foundation square with the right side of this new fabric piece on top of the
right side of fabric piece #1. There should be at least a quarter
of an inch seam allowance extending into foundation piece #2.
- Carefully turn the foundation
paper over so the marked side of the paper is facing you taking care not to
disturb either fabric piece that has just been placed. Sew on the line of the
foundation which divides piece #1 and piece #2.
- Fold fabric piece #2 over the
seam just sewn and perform a quick check that this piece has been properly
placed by holding the foundation paper up to light source. Foundation piece #2
should be totally covered by this new piece of fabric with at least a quarter
of an inch extra on all sides. If it doesn't, remove the stitching and
reposition the fabric,then resew the seam.
- When fabric piece #2 has been
correctly positioned and sewn, place the block on a rotaty cutting mat with the
printed side of the foundation block facing upwards. Fold the foundation paper
on the seam line just sewn so that the printed sides of that paper are facing
each other and the seam allowance of fabric piece #1 and fabric piece #2 is
exposed. Trim the seam allowance to one quarter of an inch. A rotary cutter
will make this step much easier. Note: When piecing small
miniature blocks, a one eighth of an inch seam allowance should be used.
- Unfold the foundation paper and
press fabric piece #2 into position. While finger pressing will work, pressing
with an iron will produce a more accurate block and also flattens the fold line
foundation paper out.
- Repeat steps 3 and 7 to attach the remaining fabric pieces to the
- When all of the pieces of fabric have been attached to the foundation
paper, give the block a final pressing. Next, trim the edges of the block
making sure to leave a quarter of an inch seam allowance on all sides of the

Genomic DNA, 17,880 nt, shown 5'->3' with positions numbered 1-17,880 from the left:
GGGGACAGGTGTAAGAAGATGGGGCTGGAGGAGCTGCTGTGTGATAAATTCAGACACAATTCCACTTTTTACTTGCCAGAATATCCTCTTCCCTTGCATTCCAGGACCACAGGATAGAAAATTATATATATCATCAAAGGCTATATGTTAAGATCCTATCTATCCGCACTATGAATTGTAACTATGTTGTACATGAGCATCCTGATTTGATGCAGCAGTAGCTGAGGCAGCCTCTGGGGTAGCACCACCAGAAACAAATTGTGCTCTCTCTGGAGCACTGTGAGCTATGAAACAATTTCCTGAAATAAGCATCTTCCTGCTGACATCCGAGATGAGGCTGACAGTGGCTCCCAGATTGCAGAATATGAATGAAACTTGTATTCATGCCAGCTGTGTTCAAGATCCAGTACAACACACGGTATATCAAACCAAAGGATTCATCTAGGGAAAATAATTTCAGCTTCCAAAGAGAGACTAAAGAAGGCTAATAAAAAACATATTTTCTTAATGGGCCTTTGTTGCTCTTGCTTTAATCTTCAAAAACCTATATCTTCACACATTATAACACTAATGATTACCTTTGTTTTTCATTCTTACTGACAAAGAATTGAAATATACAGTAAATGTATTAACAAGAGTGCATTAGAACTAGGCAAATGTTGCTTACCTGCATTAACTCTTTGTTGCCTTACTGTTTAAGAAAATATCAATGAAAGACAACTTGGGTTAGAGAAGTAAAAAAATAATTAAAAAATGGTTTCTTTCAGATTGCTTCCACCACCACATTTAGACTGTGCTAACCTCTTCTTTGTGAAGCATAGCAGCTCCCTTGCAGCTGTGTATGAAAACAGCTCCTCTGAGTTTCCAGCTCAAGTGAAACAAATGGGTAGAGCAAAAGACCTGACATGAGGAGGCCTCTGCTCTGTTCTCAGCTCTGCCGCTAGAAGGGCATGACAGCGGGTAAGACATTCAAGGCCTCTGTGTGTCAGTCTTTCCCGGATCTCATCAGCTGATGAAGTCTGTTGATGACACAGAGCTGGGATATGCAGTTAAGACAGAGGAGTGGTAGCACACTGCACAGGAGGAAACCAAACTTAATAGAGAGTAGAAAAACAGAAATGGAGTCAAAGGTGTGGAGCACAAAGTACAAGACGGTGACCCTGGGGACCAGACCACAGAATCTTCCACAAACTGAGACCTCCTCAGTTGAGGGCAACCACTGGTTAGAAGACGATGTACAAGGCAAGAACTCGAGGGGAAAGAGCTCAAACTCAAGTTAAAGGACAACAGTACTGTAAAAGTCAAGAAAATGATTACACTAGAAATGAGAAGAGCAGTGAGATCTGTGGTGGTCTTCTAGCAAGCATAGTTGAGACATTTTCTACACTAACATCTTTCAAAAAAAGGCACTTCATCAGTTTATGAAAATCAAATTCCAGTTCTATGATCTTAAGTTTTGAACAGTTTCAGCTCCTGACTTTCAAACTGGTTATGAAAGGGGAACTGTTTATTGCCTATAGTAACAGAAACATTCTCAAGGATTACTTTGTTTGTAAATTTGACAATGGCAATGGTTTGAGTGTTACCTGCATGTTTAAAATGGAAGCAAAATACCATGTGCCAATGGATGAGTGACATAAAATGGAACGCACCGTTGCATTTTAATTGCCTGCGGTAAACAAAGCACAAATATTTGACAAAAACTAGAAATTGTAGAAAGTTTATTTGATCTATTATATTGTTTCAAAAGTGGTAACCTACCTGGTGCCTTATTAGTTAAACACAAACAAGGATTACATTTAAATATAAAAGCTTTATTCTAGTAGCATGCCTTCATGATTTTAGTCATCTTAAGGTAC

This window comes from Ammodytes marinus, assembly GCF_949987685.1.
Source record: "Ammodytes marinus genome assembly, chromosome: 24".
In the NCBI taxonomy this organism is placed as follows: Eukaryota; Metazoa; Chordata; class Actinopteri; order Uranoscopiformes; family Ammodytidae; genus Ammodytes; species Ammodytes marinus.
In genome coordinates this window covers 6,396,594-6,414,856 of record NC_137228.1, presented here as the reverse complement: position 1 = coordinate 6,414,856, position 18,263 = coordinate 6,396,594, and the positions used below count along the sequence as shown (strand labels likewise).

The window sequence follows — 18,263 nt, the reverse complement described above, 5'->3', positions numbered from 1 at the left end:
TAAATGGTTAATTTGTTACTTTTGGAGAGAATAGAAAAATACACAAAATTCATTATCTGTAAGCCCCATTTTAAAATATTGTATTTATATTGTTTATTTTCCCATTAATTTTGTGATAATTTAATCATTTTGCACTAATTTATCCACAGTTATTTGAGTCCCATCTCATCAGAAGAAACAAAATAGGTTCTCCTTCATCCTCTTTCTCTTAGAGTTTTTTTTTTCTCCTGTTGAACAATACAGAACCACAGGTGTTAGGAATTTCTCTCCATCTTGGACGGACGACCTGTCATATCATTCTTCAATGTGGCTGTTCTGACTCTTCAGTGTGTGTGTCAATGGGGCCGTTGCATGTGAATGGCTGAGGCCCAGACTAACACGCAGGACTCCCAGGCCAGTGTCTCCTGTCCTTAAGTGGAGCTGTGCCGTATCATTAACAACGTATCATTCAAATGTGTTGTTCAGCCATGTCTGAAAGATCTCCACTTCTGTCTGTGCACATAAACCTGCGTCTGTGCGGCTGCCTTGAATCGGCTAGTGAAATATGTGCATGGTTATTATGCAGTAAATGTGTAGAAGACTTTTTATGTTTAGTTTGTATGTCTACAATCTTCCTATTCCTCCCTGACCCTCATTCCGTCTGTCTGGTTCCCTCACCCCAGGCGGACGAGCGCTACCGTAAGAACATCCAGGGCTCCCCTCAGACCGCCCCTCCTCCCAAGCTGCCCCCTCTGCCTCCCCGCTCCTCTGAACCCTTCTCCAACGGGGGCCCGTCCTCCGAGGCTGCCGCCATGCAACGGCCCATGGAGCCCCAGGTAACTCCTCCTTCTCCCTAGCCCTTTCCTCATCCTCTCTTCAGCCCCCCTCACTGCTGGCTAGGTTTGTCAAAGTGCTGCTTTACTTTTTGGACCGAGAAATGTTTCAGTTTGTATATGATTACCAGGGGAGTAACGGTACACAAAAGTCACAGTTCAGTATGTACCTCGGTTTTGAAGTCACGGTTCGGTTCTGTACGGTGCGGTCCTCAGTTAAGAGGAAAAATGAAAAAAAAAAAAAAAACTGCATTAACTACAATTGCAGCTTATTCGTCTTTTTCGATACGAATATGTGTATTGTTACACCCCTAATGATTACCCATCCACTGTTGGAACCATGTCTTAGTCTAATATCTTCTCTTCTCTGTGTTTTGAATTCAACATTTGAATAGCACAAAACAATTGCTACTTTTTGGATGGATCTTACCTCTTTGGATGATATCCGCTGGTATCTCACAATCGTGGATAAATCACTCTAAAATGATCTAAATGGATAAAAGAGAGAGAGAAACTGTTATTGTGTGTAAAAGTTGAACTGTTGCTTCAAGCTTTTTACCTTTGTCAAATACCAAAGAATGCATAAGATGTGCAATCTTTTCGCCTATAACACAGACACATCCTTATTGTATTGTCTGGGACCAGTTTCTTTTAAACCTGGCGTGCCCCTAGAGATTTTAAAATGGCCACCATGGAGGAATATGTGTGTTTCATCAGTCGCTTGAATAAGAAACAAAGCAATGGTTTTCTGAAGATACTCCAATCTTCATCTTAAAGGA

block. The foundation paper can be removed at this point or the paper can be
left in the blocks until the blocks have been set together.
Further Information on Foundation Paper Piecing
To allow for more patterns to be
done by foundation piecing some foundation blocks require two pieces of fabric
being joined BEFORE being sewn the the foundation paper. This prior sewn seam
is indicated by a line slashed by two smaller lines. To perform this type of
piecing, sew the two desired pieces of fabric together and press the seam
allowance to one side. When placing the previously joined fabrics to the
foundation paper, be sure the seam will match the double slashed line. Proceed
normally with the remainder of the block piecing. Be sure to be generous when
cutting the fabric pieces to be sewn to the foundation. Excess fabric can
always be trimmed. Undoing seams in foundation paper piecing is not easy and
the foundation paper can become torn. Also be careful when trimming the excess
fabric from the seam allowance. If the piece of fabric just attached to the
foundation is folded prior to trimming the seam allowance, it is possible to
cut the just placed piece of fabric off instead of the excess fabric. Several
good books on foundation paper piecing are currently available for further
reference. Check with local book stores or quilting stores for titles.
Foundation Paper Piecing FAQ
© 1994-1999 Susan E Traudt